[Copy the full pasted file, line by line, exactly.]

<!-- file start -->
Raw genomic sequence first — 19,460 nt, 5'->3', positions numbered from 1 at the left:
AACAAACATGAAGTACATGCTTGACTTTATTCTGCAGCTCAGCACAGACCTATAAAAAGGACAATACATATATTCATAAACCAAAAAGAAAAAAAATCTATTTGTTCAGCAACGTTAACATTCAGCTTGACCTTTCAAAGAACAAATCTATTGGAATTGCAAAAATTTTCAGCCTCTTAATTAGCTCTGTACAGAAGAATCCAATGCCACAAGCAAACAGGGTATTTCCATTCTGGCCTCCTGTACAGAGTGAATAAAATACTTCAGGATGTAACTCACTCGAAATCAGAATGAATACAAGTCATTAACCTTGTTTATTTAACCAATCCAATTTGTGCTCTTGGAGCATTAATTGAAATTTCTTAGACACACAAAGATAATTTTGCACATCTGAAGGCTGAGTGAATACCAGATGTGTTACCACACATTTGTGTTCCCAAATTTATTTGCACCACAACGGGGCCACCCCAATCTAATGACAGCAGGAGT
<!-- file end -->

Raw genomic sequence first — 19,460 nt, 5'->3', positions numbered from 1 at the left:
AACAAACATGAAGTACATGCTTGACTTTATTCTGCAGCTCAGCACAGACCTATAAAAAGGACAATACATATATTCATAAACCAAAAAGAAAAAAAATCTATTTGTTCAGCAACGTTAACATTCAGCTTGACCTTTCAAAGAACAAATCTATTGGAATTGCAAAAATTTTCAGCCTCTTAATTAGCTCTGTACAGAAGAATCCAATGCCACAAGCAAACAGGGTATTTCCATTCTGGCCTCCTGTACAGAGTGAATAAAATACTTCAGGATGTAACTCACTCGAAATCAGAATGAATACAAGTCATTAACCTTGTTTATTTAACCAATCCAATTTGTGCTCTTGGAGCATTAATTGAAATTTCTTAGACACACAAAGATAATTTTGCACATCTGAAGGCTGAGTGAATACCAGATGTGTTACCACACATTTGTGTTCCCAAATTTATTTGCACCACAACGGGGCCACCCCAATCTAATGACAGCAGGAGT